Sunday, May 13, 2012

On Runaway Spending and the US Debt

Perhaps Elmo should be put in charge of the national debt. He seems to have a better grasp of what we and our children owe as individuals, and seems more concerned about it.            (Chart:

 This is the fifth  post in a series in which I examine the potential for a United States Financial Collapse.

     I don't much like writing about finance and discussing what serious shape our beloved country is in.  However, to understand why I think we are in really serious shape here, I have to at least examine some of the reasons I think the US painted itself into a corner. I am nor an economist, and I don't even play one, on television or on the radio. I don't even like economics when things are going well. When I was in college, and I took an economics course, I wrote a detailed paper on why I thought economics was a pseudo science. Economics attempts to explain and predict what is largely human behavior interspersed with some actual scientific principles. Like sociology, it attempts to explain what the masses do. Oddly, I got an "A" on the paper, not because the professor agreed with me, but because I must have argued my perspective well.  I don't feel the need to dazzle anyone with my knowledge of financial principles.  It has been my experience in life that any complex system can be brought down to an understandable model through the use of analogy.  I still believe that a governments finances can still be compared to the finances of a very large household, except that our government has something I don't have, a guaranteed income ensured with taxes.........yes, money from you and I, and everything we do.
            Looking at federal government revenue since 1902, the income of the federal government has risen sharply through taxes. In 1902 the total tax revenue of the federal government was only 7% of the GDP (gross domestic product) and now comprises 35% of the GDP.  Income is apparently not the problem.   The Federal debt was set up initially by Alexander Hamilton, an experienced banker.  A federal debt allows the government to do things it needs to do, immediately and worry about funding and paying back this loan, later.  This is indeed useful especially when funding wars.  Until recently, the federal debt only rose during wars, and then was gradually paid off afterward.  During the Great Depression, President Roosevelt decided to spend his way out of it.  Federal and State governments borrowed until the total US dept totalled 70% of the GDP.   After the Depression, it slowly came down.  Again in World War II, the GDP rose again, this time to 122% of the GDP by 1946.  Then, with the baby boomer generation, a steady process of paying down our national debt began.  In recent history, President Reagan brought the national debt to 50% of the GDP in order to win the Cold War. President Bush continued, in order to win the "War on Terror".  President Obama is increasing our debt in order to revive the economy, but also it appears to make fundamental changes in America which may not be good ones, and all of this costs money.  As of March, 2012, we have total debts as a nation which total about 100% of our GDP.  Obamacare and other changes made during the Obama administration put us on a course in which the federal debt is slated to sharply rise in the years to come, in large part due to social programs.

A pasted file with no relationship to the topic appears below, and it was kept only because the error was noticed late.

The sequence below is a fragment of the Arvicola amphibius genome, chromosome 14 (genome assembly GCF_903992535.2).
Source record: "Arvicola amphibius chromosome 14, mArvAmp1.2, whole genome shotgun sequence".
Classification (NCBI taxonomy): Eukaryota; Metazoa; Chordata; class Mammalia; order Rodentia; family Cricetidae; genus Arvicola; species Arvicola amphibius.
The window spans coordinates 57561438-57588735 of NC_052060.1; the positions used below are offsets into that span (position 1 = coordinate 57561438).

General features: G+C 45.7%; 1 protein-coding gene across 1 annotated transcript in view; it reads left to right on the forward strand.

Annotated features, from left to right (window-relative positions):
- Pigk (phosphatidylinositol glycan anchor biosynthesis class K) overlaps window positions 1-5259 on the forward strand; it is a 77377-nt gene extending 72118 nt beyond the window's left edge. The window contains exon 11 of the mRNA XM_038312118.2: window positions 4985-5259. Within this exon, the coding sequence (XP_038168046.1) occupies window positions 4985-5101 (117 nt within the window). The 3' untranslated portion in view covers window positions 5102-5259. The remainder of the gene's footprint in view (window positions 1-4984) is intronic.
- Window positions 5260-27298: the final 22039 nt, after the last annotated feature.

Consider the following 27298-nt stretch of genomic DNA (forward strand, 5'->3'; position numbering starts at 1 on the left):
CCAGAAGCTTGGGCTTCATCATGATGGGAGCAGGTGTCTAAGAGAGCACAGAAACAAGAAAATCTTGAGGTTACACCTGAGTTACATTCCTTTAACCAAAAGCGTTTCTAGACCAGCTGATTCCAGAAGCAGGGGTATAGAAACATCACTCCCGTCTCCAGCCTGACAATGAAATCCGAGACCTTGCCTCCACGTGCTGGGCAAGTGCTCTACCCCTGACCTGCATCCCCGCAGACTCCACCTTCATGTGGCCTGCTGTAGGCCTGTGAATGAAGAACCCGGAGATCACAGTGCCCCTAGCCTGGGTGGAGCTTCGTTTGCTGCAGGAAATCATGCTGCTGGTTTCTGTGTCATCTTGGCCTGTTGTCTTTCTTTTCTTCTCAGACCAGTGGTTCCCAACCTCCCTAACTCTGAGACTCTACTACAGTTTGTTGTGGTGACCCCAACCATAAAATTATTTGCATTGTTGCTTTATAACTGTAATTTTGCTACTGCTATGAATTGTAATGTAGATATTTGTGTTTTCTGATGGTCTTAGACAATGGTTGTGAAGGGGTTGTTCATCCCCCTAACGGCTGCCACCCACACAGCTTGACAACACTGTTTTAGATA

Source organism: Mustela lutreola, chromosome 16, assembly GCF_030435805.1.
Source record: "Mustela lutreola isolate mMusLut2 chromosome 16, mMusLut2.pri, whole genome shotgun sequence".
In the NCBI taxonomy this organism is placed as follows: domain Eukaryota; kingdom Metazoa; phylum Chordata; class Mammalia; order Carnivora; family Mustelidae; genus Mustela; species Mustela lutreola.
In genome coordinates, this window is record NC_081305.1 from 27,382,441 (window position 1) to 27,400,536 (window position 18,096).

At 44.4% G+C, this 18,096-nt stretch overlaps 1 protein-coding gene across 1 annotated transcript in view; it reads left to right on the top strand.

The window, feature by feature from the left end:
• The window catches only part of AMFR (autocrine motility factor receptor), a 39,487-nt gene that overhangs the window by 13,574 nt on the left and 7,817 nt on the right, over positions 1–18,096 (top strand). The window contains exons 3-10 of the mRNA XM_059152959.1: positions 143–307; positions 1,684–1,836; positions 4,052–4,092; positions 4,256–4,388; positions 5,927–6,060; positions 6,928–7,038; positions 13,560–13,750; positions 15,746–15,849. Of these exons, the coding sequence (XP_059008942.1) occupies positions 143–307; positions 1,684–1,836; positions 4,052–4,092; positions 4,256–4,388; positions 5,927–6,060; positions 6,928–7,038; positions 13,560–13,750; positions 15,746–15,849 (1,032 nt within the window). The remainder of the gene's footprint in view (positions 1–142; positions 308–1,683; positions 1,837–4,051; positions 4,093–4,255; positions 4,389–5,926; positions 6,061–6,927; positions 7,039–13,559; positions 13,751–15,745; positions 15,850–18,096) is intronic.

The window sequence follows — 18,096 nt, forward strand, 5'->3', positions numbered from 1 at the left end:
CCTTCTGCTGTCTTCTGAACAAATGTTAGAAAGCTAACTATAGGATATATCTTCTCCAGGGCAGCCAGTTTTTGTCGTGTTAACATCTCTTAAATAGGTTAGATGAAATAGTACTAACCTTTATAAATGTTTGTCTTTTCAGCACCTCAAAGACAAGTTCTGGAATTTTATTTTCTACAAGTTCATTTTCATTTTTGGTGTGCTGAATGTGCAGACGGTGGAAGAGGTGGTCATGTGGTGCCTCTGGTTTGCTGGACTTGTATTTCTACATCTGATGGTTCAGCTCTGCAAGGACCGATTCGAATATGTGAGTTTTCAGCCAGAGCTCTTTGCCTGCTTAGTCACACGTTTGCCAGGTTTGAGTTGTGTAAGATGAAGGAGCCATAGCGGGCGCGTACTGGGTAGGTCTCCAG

The risk from a nation's high debtload, such as this, is that just like a family, we make payments to service the debt which are interest payments. They do not pay down the debt itself, just service the interest, like a massive set of credit cards.  Simply put, the US sent for a Discover card from China, and asked for other credit cards from many other nations, and has just been making the minimum interest payments, and not attacking the principle.  Most economists believe that when interest payments to service a nations debt, come to 12% of their GDP, that this is the tipping point for a government, and that they risk default on their debt.

   This is the National Debt Clock:

      Because we owe so much, and are in a fragile financial situation as a nation, our treasury bills can only pay .14%, the lowest treasury rate in 70 years.  What happens when our nation can no longer afford to continue to service our debt, and our "card doesn't work" and we are "overdrawn as a nation ?"  Will this cause a financial collapse ?  As Americans make less money, and fewer of us work, more of us age, less cash is being sent to our Federal Government.  With each moment that passes, our National Debt rises. There ARE things that can be done to begin to address our debt, but they are not being done.  We are heading for a cliff in a runaway coal fired train going very fast, and the engineers on the train aren't looking for the break, they are still stoking the coal !     The runaway spending with a blank check has got to stop.

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